Kadyrov, Prigozhin slam prohibition on Russian soldiers' beards
(Reuters) - Chechen leader Ramzan Kadyrov on Thursday criticised a prohibition on Russian soldiers wearing beards, joining Wagner mercenary chief Yevgeny Prigozhin in the two men's latest outburst against the Russian military leadership.
In an interview with the RBC news site on Wednesday, Viktor Sobolev, a retired lieutenant general and member of Russia's parliament, defended the ban on beards, personal smartphones and tablets as an "elementary part of military discipline".
Writing on Telegram, the bearded Kadyrov, who has talked up the role of his troops in Russia's war in Ukraine, wrote: "Apparently, Lieutenant General Viktor Sobolev has a lot of free time ... since he has nothing to do but rereading the military code of conduct".
Kadyrov called Sobolev's comments "a clear provocation", saying that his mostly Muslim soldiers wore beards as part of their religious duty.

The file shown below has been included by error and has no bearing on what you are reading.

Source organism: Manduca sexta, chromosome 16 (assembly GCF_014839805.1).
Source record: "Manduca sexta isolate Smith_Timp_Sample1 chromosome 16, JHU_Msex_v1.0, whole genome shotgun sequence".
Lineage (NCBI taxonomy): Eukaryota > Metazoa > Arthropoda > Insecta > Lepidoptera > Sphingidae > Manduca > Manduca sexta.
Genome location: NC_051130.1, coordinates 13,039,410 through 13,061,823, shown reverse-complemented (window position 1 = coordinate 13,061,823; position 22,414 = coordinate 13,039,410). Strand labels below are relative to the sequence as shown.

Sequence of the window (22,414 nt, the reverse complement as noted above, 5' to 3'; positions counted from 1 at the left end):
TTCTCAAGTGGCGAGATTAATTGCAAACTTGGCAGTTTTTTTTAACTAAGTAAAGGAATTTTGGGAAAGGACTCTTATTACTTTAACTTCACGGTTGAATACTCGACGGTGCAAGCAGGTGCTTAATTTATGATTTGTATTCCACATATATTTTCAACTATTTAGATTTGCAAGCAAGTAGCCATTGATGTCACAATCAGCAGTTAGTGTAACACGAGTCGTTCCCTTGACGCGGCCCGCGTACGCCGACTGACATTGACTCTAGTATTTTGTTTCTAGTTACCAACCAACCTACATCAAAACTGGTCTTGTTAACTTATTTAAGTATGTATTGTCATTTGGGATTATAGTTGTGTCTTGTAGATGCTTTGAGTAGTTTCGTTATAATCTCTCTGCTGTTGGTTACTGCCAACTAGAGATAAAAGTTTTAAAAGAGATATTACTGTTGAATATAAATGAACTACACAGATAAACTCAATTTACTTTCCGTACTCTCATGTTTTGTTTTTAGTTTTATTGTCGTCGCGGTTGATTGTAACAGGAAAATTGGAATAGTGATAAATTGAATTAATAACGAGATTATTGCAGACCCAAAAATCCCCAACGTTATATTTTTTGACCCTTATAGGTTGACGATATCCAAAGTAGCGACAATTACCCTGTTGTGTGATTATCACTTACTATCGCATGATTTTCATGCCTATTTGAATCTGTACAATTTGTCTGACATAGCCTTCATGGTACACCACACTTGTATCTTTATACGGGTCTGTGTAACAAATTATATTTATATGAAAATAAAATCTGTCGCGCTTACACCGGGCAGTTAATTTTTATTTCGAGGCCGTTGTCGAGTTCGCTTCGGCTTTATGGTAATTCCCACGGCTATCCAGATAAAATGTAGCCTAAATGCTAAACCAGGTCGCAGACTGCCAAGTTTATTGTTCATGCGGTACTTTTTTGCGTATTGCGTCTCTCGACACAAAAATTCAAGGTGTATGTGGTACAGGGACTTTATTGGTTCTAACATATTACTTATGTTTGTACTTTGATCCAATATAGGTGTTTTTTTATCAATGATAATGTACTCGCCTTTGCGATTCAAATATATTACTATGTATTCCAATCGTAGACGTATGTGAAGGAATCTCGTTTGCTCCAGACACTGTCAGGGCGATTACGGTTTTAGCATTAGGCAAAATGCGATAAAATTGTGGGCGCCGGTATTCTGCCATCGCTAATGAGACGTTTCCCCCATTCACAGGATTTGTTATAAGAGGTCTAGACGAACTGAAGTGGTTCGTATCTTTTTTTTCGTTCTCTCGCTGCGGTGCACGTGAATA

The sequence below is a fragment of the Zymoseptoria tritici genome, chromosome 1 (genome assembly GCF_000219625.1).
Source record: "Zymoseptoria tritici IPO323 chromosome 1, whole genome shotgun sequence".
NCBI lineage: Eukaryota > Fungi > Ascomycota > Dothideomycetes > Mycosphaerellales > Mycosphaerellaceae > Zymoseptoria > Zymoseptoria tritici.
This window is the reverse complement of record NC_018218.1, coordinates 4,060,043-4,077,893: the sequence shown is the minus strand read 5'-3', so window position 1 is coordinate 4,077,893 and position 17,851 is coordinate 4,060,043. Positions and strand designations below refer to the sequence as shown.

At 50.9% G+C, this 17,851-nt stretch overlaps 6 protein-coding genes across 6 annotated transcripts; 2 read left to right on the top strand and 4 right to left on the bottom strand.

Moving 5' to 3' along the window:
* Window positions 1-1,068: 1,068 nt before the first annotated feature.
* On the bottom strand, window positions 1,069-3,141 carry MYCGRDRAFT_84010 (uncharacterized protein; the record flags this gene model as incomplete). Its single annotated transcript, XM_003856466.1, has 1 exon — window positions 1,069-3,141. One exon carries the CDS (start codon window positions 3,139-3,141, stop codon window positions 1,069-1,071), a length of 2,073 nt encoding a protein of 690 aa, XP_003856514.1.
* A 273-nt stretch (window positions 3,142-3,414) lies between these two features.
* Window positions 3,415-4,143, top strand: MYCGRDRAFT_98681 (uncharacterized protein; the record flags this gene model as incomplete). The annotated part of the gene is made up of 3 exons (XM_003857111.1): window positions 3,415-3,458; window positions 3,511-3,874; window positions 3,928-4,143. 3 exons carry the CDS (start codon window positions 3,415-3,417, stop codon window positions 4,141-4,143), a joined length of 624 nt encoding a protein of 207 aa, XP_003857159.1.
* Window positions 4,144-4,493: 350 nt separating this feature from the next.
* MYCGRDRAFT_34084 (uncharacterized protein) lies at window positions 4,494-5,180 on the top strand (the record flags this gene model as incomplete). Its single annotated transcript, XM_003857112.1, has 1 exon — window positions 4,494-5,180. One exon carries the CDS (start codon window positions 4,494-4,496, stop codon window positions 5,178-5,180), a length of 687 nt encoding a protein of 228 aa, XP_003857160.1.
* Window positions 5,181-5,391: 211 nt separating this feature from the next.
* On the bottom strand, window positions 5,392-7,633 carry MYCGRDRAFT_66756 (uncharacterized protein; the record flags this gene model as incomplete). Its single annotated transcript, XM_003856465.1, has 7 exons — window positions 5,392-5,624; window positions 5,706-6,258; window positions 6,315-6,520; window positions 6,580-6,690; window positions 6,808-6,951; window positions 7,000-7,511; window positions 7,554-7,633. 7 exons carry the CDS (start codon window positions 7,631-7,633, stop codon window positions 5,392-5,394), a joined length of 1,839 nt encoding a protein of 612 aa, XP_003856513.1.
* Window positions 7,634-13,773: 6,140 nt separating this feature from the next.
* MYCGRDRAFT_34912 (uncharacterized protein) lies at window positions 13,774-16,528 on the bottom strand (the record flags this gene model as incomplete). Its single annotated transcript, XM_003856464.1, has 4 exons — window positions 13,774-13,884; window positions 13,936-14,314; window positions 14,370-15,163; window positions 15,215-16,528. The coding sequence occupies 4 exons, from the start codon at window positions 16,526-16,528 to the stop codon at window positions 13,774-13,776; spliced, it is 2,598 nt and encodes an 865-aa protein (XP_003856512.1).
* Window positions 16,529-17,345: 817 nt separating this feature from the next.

Wagner boss Prigozhin, whose rift with the defence establishment has become more public in the past week, called Sobolev's comments "absurd" and "archaisms from the 1960s".
Kadyrov and Prigozhin, whose forces in Ukraine operate largely autonomously of the high command, have become more outspoken in their criticism of the Russian military leadership since Moscow's armies suffered a string of cascading defeats in the autumn.
The two men have formed a tacit alliance, amplifying each other's criticism of the military top brass and calling for more vigorous prosecution of the war.
(Reporting by Reuters; Editing by Mark Trevelyan and Vin Shahrestani)